Seat Belt Usage Up in the United States

Most Americans grew up knowing the importance of "buckling up" when we get behind the wheel. However, many Americans still don't use a seat belt when they're riding in the back seat of a vehicle. In fact, in a recent survey conducted by the Insurance Institute for Highway Safety (IIHS), 28 percent of respondents admitted they don't always buckle up when they're a back seat passenger.

Why Don't More Back Seat Passengers Use Seat Belts?

Most of the 28 percent in that IIHS survey cited their belief that they're safer in the back than the front. After all, young children are required to ride in the back seat. However, children are required to be in special seats.

Another reason many rear passengers don't buckle up is that nothing happens to remind them if they don't. Since the 1970s, cars have had seat belt alarms for those in front. However, they're not mandatory in the back seat, and only about 7 percent of 2018 vehicles have them.

Further, only 18 states have laws requiring seat belt use by back seat passengers Meanwhile, in 34 states and Washington, D.C., drivers can be cited for not using front seat belts.

Why Is the Back Seat So Dangerous?

For adults, the back seat can be more dangerous if the vehicle is involved in a crash. Relatively few vehicles have airbags in the back. Further, front seat belts are more likely to have advanced features.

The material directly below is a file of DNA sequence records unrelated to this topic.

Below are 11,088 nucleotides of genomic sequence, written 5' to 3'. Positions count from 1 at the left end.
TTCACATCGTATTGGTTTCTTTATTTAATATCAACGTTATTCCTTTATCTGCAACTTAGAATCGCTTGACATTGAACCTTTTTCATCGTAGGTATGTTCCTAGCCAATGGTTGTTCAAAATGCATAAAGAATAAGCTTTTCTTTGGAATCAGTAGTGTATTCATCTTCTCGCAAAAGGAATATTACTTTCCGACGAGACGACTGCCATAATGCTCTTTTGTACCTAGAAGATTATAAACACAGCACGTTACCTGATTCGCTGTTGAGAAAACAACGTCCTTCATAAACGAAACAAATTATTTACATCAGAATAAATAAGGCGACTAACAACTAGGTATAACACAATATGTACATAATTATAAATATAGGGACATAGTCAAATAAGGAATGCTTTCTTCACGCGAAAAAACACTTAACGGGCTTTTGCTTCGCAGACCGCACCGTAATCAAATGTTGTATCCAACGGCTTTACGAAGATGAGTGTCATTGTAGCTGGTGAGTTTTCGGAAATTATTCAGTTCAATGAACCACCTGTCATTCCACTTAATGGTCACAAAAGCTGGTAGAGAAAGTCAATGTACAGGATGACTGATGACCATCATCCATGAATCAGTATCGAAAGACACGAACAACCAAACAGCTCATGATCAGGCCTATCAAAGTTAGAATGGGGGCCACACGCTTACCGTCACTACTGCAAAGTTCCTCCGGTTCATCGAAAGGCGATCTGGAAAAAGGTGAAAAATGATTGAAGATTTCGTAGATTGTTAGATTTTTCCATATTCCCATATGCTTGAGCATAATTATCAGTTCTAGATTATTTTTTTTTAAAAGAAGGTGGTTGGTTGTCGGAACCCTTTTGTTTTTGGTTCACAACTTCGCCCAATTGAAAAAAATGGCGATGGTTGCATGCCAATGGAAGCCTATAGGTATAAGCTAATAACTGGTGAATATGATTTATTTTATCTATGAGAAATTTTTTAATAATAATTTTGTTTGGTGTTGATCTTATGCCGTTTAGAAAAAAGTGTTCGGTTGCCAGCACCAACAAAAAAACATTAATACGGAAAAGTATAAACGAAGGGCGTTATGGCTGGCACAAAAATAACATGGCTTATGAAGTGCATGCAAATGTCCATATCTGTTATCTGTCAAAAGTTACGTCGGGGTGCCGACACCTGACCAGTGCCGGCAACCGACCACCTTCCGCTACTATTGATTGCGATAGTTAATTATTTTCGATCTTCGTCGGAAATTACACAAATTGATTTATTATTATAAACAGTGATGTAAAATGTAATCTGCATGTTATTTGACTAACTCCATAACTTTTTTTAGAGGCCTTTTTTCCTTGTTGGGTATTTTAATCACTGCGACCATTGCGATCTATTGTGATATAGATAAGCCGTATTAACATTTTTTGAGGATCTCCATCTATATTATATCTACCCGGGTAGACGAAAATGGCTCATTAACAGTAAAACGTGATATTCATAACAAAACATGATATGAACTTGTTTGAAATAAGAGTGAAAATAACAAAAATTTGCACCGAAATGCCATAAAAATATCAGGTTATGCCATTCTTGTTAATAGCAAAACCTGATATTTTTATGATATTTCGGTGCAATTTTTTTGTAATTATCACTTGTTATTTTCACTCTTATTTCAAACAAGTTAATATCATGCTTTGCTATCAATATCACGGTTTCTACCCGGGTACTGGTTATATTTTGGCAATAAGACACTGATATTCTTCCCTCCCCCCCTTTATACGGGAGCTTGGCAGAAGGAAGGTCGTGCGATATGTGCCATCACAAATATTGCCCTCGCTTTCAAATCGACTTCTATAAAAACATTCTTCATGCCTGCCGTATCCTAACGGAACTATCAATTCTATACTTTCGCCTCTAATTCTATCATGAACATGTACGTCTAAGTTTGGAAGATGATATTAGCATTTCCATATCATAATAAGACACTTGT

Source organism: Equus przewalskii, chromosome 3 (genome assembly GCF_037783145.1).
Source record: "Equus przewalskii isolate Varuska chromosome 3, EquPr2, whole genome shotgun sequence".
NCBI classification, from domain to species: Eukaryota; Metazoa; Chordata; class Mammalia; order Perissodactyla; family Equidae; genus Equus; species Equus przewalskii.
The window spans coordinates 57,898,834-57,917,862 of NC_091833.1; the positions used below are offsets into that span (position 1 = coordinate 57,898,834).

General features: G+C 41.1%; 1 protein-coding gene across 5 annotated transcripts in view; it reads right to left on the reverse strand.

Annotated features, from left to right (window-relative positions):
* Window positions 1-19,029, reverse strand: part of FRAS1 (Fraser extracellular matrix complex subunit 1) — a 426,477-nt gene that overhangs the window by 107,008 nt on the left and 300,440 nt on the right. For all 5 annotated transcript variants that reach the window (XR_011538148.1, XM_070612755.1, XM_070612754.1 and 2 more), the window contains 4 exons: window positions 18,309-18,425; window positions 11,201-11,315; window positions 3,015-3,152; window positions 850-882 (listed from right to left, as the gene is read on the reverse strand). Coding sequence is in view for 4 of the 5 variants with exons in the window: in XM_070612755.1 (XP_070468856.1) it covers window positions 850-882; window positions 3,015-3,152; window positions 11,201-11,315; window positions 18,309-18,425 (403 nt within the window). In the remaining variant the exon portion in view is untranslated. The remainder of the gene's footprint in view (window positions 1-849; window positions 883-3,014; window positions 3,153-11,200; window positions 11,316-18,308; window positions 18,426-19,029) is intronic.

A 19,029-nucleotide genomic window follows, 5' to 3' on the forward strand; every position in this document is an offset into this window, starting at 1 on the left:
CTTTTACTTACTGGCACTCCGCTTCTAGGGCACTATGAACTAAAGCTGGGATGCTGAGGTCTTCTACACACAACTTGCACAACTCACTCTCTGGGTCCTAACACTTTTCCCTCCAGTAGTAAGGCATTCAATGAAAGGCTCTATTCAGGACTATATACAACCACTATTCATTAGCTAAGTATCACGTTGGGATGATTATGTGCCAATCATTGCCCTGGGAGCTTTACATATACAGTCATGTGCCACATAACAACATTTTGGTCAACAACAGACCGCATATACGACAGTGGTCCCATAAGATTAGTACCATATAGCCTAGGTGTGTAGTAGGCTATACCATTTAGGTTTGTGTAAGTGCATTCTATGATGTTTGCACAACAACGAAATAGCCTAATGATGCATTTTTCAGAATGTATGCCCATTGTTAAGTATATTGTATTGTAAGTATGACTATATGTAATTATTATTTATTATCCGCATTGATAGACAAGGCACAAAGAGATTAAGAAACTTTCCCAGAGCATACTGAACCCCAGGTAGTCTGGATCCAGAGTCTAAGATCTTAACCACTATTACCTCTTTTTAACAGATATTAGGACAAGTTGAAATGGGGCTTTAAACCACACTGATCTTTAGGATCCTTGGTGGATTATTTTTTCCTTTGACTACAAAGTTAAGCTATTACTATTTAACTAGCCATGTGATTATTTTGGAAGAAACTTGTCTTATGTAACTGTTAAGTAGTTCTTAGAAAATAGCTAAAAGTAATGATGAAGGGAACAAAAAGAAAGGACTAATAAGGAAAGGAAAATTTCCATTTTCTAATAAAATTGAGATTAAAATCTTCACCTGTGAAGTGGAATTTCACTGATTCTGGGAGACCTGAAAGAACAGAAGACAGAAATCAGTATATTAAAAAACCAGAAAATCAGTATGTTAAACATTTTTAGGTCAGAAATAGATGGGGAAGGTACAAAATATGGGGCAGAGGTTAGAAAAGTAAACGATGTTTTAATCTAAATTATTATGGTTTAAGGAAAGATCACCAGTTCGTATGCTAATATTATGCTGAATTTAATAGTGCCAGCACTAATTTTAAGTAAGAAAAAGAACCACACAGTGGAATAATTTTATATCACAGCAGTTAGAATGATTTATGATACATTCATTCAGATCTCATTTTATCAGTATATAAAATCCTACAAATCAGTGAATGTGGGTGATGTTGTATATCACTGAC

According to the IIHS, unrestrained back seat passengers have an eight times greater chance of injury or death than their front seat companions. According to the National Highway Traffic Safety Administration (NHTSA), 966 unrestrained back seat passengers died in 2015 following crashes.

The NHTSA data doesn't include passengers injured or killed while riding in the rear of a rideshare vehicle like Uber or Lyft, cabs or other hired vehicles. Veteran newsman Bob Simon was killed in 2015 while riding unbelted in a hired car. Famed Nobel Prize winner John Nash and his wife, whose lives were portrayed in the movie A Beautiful Mind weren't wearing seat belts when their cab crashed the same year, killing them.

Taking Responsibility as a Driver or Passenger

Drivers should ensure that everyone in the vehicle is properly buckled in before they move. As a back seat passenger, you should make sure that the driver doesn't take off until you're securely fastened in. These precautions can greatly minimize injuries in a crash or sudden stop. Nonetheless, if you're injured due to the actions or negligence of someone else, a car accident attorney can provide information on your legal options.